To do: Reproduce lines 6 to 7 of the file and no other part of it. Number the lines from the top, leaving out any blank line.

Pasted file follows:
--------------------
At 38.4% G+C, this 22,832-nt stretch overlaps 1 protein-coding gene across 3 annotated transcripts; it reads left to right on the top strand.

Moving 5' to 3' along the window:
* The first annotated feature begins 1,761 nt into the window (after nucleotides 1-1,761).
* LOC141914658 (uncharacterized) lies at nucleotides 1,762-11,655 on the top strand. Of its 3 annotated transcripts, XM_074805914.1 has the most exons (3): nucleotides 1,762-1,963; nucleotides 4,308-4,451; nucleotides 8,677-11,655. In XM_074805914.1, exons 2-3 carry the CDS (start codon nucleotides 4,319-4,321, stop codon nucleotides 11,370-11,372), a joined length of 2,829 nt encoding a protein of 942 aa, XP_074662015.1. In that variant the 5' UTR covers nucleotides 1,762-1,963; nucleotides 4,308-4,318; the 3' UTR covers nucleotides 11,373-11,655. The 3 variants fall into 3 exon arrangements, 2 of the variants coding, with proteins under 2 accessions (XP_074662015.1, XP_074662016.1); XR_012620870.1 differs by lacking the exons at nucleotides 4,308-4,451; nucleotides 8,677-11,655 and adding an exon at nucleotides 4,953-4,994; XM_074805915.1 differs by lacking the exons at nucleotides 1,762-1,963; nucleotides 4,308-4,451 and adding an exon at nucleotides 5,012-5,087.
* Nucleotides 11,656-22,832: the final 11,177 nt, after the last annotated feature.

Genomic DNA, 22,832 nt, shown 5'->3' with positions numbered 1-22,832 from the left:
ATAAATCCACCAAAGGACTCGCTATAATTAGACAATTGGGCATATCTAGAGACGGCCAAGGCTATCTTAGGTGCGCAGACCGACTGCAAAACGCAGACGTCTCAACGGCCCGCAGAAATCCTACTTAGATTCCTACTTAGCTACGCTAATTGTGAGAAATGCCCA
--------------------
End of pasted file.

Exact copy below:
Genomic DNA, 22,832 nt, shown 5'->3' with positions numbered 1-22,832 from the left:
ATAAATCCACCAAAGGACTCGCTATAATTAGACAATTGGGCATATCTAGAGACGGCCAAGGCTATCTTAGGTGCGCAGACCGACTGCAAAACGCAGACGTCTCAACGGCCCGCAGAAATCCTACTTAGATTCCTACTTAGCTACGCTAATTGTGAGAAATGCCCA